When will ZFS become stable?

Robert Watson rwatson at FreeBSD.org
Mon Jan 7 07:39:58 PST 2008

On Mon, 7 Jan 2008, Vadim Goncharov wrote:

> Yes, in-kernel libalias is "leaking" in sense that it grows unbounded, and 
> uses malloc(9) instead if it's own UMA zone with settable limits (it frees 
> all used memory, however, on shutting down ng_nat, so I've done a workaround 
> restarting ng_nat nodes once a month). But as I see the panic string:

Did you have any luck raising interest from Paulo regarding this problem?  Is 
there a PR I can take a look at?  I'm not really familiar with the code, so 
I'd prefer someone who was a bit more familiar with it looked after it, but I 
can certainly take a glance.

> panic: kmem_malloc(16384): kmem_map too small: 83415040 total allocated
> and memory usage in crash dump:
> router:~# vmstat -m -M /var/crash/vmcore.32 | grep alias
>    libalias 241127 30161K       - 460568995  128
> router:~# vmstat -m -M /var/crash/vmcore.32 | awk '{sum+=$3} END {print sum}'
> 50407
> ...so why only 50 Mb from 80 were used at the moment of panic?

This is a bit complicated to answer, but I'll try to capture the gist in a 
short space.

The kernel memory map is an address space in which pages can be placed to be 
used by the kernel.  Those pages are often allocated using one of two kernel 
allocators, malloc(9) which does variable sized memory allocations, and uma(9) 
which is a slab allocator and supports caching of complex but fixed-size 
objects.  Temporary buffers of variable size or infrequently allocated objects 
will use malloc, but frequently allocated objects of fixed size (vnods, mbufs, 
...) will use uma.  "vmstat -m" prints out information on malloc allocations, 
and "vmstat -z" prints out information on uma allocations.

To make life slightly more complicated, small malloc allocations are actually 
implemented using uma -- there are a small number of small object size zones 
reserved for this purpose, and malloc just rounds up to the next such bucket 
size and allocations from that bucket.  For larger sizes, malloc goes through 
uma, but pretty much directly to VM which makes pages available directly.  So 
when you look at "vmstat -z" output, be aware that some of the information 
presented there (zones named things like "128", "256", etc) are actually the 
pools from which malloc allocations come, so there's double-counting.

There are also other ways to get memory into the kernel map, such as directly 
inserting pages from user memory into the kernel address space in order to 
implement zero-copy.  This is done, for example, when zero-copy sockets are 

To make life just very slightly more complicated even, I'll tell you that 
there are something called "submaps" in the kernel memory map, which have 
special properties.  One of these is used for mapping the buffer cache. 
Another is used for mapping pageable memory used as part of copy-reduction in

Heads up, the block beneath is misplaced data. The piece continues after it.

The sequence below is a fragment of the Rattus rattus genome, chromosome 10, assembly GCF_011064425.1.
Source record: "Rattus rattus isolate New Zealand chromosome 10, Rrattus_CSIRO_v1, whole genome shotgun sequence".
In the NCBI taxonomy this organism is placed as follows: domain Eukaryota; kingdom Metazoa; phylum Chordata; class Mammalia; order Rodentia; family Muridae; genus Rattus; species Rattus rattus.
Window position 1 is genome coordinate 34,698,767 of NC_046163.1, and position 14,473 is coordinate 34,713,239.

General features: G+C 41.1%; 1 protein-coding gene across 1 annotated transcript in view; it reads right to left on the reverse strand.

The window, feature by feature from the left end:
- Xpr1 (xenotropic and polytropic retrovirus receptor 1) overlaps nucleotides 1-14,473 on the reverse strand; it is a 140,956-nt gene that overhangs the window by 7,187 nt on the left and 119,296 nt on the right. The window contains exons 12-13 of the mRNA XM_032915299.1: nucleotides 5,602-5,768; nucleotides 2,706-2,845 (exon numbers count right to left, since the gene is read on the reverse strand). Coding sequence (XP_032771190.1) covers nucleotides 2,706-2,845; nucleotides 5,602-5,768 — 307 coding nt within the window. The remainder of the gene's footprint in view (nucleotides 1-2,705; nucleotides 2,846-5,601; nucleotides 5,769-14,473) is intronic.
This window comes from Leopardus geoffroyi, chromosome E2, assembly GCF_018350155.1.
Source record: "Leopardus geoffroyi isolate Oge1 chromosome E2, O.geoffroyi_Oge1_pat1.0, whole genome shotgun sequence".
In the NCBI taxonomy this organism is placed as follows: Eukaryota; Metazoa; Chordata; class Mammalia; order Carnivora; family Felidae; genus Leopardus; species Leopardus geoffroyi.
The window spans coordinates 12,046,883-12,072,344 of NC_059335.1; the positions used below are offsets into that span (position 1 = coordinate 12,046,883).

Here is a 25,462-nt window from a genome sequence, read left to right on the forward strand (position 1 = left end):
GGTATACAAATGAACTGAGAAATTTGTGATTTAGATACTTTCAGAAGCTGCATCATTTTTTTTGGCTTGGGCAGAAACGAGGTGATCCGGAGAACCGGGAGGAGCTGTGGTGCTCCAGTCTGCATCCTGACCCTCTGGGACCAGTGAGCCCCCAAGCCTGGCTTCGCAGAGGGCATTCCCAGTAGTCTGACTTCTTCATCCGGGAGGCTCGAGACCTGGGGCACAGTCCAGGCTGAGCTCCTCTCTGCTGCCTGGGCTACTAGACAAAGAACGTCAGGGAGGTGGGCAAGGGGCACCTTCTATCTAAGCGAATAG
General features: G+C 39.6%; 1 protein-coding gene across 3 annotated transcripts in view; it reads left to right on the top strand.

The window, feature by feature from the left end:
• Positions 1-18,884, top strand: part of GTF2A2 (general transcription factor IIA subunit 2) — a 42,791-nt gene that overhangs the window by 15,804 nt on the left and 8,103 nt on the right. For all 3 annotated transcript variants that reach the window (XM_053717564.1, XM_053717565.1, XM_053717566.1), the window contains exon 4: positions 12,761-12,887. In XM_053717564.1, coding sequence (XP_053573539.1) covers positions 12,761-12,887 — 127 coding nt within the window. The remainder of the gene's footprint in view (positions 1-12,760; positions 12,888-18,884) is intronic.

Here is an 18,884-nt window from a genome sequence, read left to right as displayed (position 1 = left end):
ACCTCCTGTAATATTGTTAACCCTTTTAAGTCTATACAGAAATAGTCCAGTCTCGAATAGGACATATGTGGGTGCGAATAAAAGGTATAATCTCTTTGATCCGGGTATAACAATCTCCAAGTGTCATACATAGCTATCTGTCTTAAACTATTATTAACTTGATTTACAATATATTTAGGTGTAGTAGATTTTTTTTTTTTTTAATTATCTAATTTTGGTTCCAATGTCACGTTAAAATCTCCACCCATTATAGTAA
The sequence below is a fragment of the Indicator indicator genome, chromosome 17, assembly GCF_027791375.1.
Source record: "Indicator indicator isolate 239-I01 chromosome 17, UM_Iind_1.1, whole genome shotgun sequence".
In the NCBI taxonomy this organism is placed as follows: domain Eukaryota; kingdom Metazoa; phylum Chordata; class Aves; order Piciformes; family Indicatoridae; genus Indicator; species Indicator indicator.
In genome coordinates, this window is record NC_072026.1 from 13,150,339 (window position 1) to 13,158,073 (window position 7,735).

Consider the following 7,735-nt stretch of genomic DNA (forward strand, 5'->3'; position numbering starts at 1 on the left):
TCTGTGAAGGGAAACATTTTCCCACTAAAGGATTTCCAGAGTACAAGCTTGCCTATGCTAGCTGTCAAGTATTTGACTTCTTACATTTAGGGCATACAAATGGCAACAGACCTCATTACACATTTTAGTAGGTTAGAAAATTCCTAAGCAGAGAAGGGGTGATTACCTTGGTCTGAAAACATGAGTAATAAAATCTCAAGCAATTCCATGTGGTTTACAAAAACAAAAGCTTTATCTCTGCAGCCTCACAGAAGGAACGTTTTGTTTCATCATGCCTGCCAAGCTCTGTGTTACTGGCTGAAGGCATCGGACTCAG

the pipe(2) code.  Rather than copying twice (into the kernel and out again) 
in the pipe code, for large pipe I/O we will borrow the user pages from the 
sending process, mapping them into the kernel and hooking them up to the pipe.

> BTW, current memory usage (April 6.2S, ipf w+ 2 ng_nat's) a week after 
> restart is low:
> vadim at router:~>vmstat -m | grep alias
>    libalias 79542  9983K       - 179493840  128
> vadim at router:~>vmstat -m | awk '{sum+=$3} END {print sum}'
> 28124
>> Actually, with mbuma, this has changed -- mbufs are now allocated from the 
>> general kernel map.  Pipe buffer memory and a few other things are still 
>> allocated from separate maps, however.  In fact, this was one of the known 
>> issues with the introduction of large cluster sizes without resource 
>> limits: address space and memory use were potentially unbounded, so Randall 
>> recently properly implemented the resource limits on mbuf clusters of large 
>> sizes.
> I still don't understand what that numbers from sysctl above do exactly mean 
> - sysctl -d for them is obscure. How many memory kernel uses in RAM, and for 
> which purposes? Is that limit constant? Does kernel swaps out parts of it, 
> and if yes, how many?

The concept of kernel memory, as seen above, is a bit of a convoluted concept. 
Simple memory allocated by the kernel for its internal data structures, such 
as vnodes, sockets, mbufs, etc, is almost always not something that can be 
paged, as it may be accessed from contexts where blocking on I/O is not 
permitted (for example, in interrupt threads or with critical mutexes held). 
However, other memory in the kernel map may well be pageable, such as kernel 
thread stacks for sleeping user threads (which can be swapped out under heavy 
memory load), pipe buffers, and general cached data for the buffer cache / 
file system, which will be paged out or discarded when memory pressure goes 

When debugging a kernel memory leak in the network stack, the usual starting 
point is to look at vmstat -m and vmstat -z to see what type of memory is 
being leaked.  The really big monotonically growing type is usually the one 
that's at fault.  Often it's the one being allocated when the system runs out 
of address space or memory, so sometimes even a simple backtrace will identify 
the culprit.

Robert N M Watson
Computer Laboratory
University of Cambridge

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